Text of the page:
There are some who believe that the next great financial crash will not begin in the United States. Instead, they are convinced that a financial crisis that begins in Europe or in Japan (or both) will end up spreading across the globe and take down the U.S. too. Time will tell if they are ultimately correct, but even now there are signs that financial trouble is already starting to erupt in both Germany and Japan. German stocks have declined 10 percent since July, and that puts them in “correction” territory. In Japan, the economy is a total mess right now. According to figures that were just released, Japanese GDP contracted at a 7.1 percent annualized rate during the second quarter and private consumption contracted at a 19 percent annualized rate. Could a financial collapse in either of those nations be the catalyst that sets off financial dominoes all over the planet?
This week, the worst German industrial production figure since 2009 rattled global financial markets. Germany is supposed to be the economic “rock” of Europe, but at this point that “rock” is starting to show cracks.
And certainly the civil war in Ukraine and the growing Ebola crisis are not helping things either. German investors are becoming increasingly jittery, and as I mentioned above the German stock market has already declined 10 percent since July…
German stocks, weighed down by the economic fallout spawned by the Ukraine-Russia crisis and the eurzone’s weak economy, are now down more than 10% from their July peak and officially in correction territory.
The DAX, Germany’s benchmark stock index, has succumbed to recent data points that show the German economy has ground to a halt, hurt in large part by the economic sanctions levied at its major trading partner, Russia, by the U.S. and European Union as a way to get Moscow to butt out of Ukraine’s affairs. The economic slowdown in the rest of the debt-hobbled eurozone has also hurt the German economy, considered the economic locomotive of Europe.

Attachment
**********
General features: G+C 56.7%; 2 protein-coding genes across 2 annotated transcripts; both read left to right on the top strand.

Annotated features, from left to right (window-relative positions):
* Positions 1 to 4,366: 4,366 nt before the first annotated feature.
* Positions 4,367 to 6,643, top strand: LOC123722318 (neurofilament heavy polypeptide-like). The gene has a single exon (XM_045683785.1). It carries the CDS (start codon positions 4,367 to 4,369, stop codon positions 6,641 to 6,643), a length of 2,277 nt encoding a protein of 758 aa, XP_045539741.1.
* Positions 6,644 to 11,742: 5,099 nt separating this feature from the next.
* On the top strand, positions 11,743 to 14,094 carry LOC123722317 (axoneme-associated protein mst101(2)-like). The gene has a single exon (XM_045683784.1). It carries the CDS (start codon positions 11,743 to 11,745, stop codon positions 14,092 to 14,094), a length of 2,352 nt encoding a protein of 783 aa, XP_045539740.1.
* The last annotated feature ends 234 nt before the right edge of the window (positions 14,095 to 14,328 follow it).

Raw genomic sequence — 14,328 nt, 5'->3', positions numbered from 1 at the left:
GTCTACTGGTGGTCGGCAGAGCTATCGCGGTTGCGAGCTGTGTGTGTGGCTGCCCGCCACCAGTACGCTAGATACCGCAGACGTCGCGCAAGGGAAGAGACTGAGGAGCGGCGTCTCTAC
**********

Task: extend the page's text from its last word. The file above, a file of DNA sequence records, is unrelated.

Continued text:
In trading today, the DAX fell as low as 8960.43, which put it down 10.7% from its July 3 closing high of 10,029.43 and off nearly 11% from its June 20 intraday peak of 10,050.98.
And when you look at some of the biggest corporate names in Germany, things look even more dramatic.
Just check out some of these numbers…
The hardest hit sectors have been retailers, industrials and leisure stocks with sports clothing giant Adidas down 37.7pc for the year, airline Lufthansa down 27pc, car group Volkswagen sliding 23.6pc and Deutchse Bank falling 20.2pc so far this year.
Meanwhile, things in Japan appear to be going from bad to worse.
The government of Japan is more than a quadrillion yen in debt, and it has been furiously printing money and debasing the yen in a desperate attempt to get the Japanese economy going again.
Unfortunately for them, it is simply not working. The revised economic numbers for the second quarter were absolutely disastrous. The following comes from a Japanese news source…
On an annualized basis, the GDP contraction was 7.1 percent, compared with 6.8 percent in the preliminary estimate. That makes it the worst performance since early 2009, at the height of the global financial crisis.
The blow from the first stage of the sales tax hike in April extended into this quarter, with retail sales and household spending falling in July. The administration signaled last week that it is prepared to boost stimulus to help weather a second stage of the levy scheduled for October 2015.
Corporate capital investment dropped 5.1 percent from the previous quarter, more than double the initial estimate of 2.5 percent.
Private consumption was meanwhile revised to a 5.1 percent drop from the initial reading of 5 percent, meaning it sank 19 percent on an annualized basis from the previous quarter, rather than the initial estimate of 18.7 percent, Monday’s report said.
For the moment, things are looking pretty good in the United States.
Written by: MICHAEL SNYDER – continue reading at THE ECONOMIC COLLAPSE